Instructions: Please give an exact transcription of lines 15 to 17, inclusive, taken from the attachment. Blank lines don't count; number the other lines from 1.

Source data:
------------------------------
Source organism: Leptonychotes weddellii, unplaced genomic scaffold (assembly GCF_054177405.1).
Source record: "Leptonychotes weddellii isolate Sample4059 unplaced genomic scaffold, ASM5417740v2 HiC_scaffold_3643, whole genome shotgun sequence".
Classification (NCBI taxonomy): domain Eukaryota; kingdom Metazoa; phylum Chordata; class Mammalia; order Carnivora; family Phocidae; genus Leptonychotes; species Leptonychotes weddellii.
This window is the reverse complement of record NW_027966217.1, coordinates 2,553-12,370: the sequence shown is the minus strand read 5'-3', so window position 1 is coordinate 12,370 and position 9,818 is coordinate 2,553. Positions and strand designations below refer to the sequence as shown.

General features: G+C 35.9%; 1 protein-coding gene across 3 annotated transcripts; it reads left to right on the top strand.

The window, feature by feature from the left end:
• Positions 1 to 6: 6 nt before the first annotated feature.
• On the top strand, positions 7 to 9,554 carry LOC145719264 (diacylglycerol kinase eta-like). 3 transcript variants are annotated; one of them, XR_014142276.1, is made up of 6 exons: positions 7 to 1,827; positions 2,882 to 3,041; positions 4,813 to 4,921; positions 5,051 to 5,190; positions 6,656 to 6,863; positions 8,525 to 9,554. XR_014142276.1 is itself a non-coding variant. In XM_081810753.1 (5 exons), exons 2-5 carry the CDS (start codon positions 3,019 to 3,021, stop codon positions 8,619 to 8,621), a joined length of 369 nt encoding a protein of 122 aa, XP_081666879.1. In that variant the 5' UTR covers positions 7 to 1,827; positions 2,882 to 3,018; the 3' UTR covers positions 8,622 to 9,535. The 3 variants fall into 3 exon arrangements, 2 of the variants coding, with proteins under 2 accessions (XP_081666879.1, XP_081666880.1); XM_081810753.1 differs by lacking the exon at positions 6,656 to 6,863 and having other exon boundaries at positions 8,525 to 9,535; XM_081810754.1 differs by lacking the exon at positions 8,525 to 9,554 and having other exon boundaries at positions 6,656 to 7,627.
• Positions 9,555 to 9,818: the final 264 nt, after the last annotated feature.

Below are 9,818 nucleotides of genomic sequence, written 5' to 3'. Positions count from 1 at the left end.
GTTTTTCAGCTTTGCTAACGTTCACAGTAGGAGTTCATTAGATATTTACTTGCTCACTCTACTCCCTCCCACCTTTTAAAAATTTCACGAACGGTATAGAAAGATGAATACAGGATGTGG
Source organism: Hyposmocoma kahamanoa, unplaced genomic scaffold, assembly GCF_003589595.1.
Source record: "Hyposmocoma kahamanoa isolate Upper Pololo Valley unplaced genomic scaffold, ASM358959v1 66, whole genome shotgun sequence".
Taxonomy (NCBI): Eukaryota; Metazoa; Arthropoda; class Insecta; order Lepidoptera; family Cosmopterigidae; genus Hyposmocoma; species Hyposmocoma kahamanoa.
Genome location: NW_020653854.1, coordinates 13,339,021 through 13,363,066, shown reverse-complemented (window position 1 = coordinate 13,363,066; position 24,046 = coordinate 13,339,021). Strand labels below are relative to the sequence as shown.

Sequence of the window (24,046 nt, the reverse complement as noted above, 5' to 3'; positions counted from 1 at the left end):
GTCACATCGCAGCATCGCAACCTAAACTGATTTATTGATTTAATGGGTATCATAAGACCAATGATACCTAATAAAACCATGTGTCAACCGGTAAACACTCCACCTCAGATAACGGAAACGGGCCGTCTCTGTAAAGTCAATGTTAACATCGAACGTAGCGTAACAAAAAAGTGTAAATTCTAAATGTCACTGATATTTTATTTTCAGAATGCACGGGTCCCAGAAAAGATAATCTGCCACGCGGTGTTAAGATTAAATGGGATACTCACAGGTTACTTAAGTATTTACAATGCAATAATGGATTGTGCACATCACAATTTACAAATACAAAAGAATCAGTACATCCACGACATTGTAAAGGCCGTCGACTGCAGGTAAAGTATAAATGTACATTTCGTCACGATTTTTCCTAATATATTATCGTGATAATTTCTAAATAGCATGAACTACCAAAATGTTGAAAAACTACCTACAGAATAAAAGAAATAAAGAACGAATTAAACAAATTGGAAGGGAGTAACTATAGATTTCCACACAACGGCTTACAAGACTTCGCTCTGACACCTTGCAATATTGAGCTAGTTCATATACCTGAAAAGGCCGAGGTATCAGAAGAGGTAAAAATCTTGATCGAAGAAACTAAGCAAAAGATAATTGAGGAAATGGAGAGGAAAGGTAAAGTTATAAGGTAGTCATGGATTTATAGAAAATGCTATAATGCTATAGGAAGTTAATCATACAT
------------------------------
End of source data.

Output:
Genome location: NW_020653854.1, coordinates 13,339,021 through 13,363,066, shown reverse-complemented (window position 1 = coordinate 13,363,066; position 24,046 = coordinate 13,339,021). Strand labels below are relative to the sequence as shown.

Sequence of the window (24,046 nt, the reverse complement as noted above, 5' to 3'; positions counted from 1 at the left end):
GTCACATCGCAGCATCGCAACCTAAACTGATTTATTGATTTAATGGGTATCATAAGACCAATGATACCTAATAAAACCATGTGTCAACCGGTAAACACTCCACCTCAGATAACGGAAACGGGCCGTCTCTGTAAAGTCAATGTTAACATCGAACGTAGCGTAACAAAAAAGTGTAAATTCTAAATGTCACTGATATTTTATTTTCAGAATGCACGGGTCCCAGAAAAGATAATCTGCCACGCGGTGTTAAGATTAAATGGGATACTCACAGGTTACTTAAGTATTTACAATGCAATAATGGATTGTGCACATCACAATTTACAAATACAAAAGAATCAGTACATCCACGACATTGTAAAGGCCGTCGACTGCAGGTAAAGTATAAATGTACATTTCGTCACGATTTTTCCTAATATATTATCGTGATAATTTCTAAATAGCATGAACTACCAAAATGTTGAAAAACTACCTACAGAATAAAAGAAATAAAGAACGAATTAAACAAATTGGAAGGGAGTAACTATAGATTTCCACACAACGGCTTACAAGACTTCGCTCTGACACCTTGCAATATTGAGCTAGTTCATATACCTGAAAAGGCCGAGGTATCAGAAGAGGTAAAAATCTTGATCGAAGAAACTAAGCAAAAGATAATTGAGGAAATGGAGAGGAAAGGTAAAGTTATAAGGTAGTCATGGATTTATAGAAAATGCTATAATGCTATAGGAAGTTAATCATACAT